My Guice Integration Adventures: Building Secure RESTful Web Application with Apache Shiro

Intro & Motivation

From my previous post, I created an Maven Archetype to bootstrap a Java Web Application. My next step was to make the Web App Secure somehow, and by recommendation I came into Apache Shiro.

RBAC and Security Management

Apache Shiro has a new way of thinking security, with its Resource Based Access Control  (RBAC, not to be mistaken with Role Based Access Control). Basically, instead of giving access to Roles, you give set access to Resources, in this case RESTful endpoints. This can be applied to all JAX-RS Resources.

Second Approach: Guice + Apache Shiro + Jersey

The way to integrate Shiro into a web application is via the web filters to attach the Security Context into the main context. But I also needed to configure Guice, so it can load the Security Manager and Shiro Realms as Singletons at bootstrap.

I also used Shiro’s AOP Module to support Annotations like @RequiresPermission, but in the long run I stuck with the default way for requesting Permissions.

My overall experience with Shiro was very successful, and I found the Permission approach very intuitive. It’s very customizable also, having the chance to modify the behavior of Sessions (or go totally Sesion-less), Permission levels and Realms to save Users, Roles and Permissions according to your existing data structure.

Finally this framework also counts with a Cryptography package, to manage your passwords in multiple formats (MD5, SHA1, SHA-256, et al.) and to encrypt any kind of data to be shared.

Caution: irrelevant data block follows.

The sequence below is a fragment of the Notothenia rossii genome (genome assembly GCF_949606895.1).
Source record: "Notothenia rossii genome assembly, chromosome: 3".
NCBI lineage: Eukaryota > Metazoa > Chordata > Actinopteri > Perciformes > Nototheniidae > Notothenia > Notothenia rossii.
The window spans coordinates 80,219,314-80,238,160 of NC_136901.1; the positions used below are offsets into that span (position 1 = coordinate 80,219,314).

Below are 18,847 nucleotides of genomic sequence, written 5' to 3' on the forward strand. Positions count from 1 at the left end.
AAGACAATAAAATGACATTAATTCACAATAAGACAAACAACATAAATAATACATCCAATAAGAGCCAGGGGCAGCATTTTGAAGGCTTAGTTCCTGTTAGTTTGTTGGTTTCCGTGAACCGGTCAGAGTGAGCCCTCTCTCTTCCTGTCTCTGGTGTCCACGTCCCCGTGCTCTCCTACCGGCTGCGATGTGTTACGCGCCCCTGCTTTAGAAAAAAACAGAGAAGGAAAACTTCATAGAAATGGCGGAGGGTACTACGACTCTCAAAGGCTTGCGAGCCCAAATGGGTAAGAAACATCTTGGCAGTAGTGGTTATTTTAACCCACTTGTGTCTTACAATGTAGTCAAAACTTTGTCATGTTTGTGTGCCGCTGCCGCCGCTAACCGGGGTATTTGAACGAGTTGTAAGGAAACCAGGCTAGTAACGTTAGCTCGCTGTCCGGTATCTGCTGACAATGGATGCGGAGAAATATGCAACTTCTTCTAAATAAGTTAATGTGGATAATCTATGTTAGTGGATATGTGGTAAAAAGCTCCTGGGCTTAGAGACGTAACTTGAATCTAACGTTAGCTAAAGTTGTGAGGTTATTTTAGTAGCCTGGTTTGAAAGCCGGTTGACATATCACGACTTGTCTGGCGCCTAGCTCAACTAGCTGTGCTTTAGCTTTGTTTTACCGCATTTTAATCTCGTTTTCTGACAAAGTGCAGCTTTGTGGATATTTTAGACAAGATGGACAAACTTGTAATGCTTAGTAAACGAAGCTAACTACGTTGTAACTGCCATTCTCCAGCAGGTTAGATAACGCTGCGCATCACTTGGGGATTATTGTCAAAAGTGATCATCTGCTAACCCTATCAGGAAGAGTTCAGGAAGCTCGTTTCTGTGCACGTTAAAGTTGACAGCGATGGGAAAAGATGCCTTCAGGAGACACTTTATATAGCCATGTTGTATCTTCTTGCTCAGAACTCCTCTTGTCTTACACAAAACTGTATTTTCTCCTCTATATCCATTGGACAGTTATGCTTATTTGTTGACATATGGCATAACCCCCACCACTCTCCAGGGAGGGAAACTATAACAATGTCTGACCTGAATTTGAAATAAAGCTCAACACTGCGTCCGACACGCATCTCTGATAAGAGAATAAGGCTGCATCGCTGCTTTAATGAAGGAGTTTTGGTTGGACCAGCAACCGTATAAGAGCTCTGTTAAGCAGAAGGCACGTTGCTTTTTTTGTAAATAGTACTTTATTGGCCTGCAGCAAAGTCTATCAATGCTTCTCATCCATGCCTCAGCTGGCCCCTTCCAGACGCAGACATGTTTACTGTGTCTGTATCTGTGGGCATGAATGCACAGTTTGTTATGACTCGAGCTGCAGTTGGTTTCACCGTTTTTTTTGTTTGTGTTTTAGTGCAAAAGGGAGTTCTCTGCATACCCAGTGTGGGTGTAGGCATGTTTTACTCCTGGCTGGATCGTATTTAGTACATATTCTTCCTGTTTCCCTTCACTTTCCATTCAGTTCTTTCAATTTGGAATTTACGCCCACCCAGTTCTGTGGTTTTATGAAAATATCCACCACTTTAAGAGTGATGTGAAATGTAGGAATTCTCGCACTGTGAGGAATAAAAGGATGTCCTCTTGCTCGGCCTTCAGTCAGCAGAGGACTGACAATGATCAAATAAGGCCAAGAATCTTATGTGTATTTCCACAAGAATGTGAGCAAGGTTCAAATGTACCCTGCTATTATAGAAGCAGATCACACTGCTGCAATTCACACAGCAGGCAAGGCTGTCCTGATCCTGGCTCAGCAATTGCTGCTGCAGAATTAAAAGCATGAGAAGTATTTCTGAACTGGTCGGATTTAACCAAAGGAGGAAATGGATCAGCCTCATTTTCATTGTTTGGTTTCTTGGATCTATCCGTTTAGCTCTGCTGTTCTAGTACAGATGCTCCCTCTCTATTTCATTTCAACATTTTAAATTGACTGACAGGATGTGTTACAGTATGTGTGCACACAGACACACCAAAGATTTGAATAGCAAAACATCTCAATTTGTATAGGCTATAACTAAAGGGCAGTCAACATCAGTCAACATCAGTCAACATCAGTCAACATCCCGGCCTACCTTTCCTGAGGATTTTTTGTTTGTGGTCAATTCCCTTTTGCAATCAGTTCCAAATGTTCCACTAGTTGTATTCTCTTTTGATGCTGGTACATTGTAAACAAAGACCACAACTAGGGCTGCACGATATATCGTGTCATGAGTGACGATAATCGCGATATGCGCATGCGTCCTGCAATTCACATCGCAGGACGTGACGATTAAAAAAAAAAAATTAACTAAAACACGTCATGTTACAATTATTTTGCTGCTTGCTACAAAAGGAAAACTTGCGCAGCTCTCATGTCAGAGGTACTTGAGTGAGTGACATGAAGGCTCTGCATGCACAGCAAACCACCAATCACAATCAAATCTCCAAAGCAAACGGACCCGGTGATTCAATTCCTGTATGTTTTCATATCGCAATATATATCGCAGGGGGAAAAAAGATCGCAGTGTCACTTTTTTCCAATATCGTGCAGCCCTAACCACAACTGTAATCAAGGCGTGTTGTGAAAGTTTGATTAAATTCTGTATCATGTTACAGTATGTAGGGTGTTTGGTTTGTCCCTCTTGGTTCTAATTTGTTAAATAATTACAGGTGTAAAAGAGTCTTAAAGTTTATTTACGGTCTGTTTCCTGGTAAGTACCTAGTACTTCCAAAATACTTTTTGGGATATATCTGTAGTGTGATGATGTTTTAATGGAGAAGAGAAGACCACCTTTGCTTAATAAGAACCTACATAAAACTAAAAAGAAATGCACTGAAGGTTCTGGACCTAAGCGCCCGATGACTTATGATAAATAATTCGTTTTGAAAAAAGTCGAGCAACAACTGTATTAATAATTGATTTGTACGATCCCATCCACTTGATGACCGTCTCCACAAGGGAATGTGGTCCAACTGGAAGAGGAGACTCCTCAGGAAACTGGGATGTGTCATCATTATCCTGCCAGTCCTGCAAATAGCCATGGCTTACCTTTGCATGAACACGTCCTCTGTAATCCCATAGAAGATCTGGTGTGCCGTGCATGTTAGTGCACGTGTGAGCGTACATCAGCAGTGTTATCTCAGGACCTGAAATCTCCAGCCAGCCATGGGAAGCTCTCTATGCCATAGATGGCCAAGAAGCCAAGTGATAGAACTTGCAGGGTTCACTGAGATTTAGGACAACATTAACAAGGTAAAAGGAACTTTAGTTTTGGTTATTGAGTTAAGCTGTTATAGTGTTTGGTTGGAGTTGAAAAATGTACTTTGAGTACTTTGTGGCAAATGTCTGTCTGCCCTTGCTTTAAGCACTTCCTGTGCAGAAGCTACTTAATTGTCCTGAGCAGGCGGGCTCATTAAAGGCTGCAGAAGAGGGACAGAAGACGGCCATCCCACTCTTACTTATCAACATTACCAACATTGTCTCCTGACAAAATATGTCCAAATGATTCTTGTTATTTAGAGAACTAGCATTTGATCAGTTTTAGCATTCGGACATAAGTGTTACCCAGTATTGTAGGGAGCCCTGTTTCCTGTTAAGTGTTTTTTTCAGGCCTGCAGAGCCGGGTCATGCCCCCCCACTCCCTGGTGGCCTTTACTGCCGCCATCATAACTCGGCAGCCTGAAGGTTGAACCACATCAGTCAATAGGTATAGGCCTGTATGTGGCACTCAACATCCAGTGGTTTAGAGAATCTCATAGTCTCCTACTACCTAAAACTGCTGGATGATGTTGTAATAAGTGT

Code Template Project

My github example is in shiro-guice-jersey-bootstrap project. This integrates the following frameworks and libraries:

  • Servlet 2.5
  • Jersey 1.18.1
  • Guice 3.0
  • Apache Shiro 1.2.3
  • guice-persist 3.0
  • gson 2.2.4
  • joda-time 2.4
  • JUnit 4.10

I also made a Maven Archetype from this template in secure-rest-webapp-archetype project.

Conclusions

This kind of projects are very demanded nowadays because of the SaaS and MBaaS architectures, and like I said in previous post, having Jersey makes your RESTful tier compliant with JAX-RS, Guice and Dependency Injection compliant with JSR-330 and the so long standardized Servlet 2.5 spec compliant with any Java Enterprise Application Servers. This makes the app more portable in terms of code sharing/reviewing and more focused on the BackEnd business logic, allowing a more agile workflow for distributed teams.

Next Adventure

My next adventure will involve RESTEasy and Servlet 3.x spec! Stay tuned!

Cheers!

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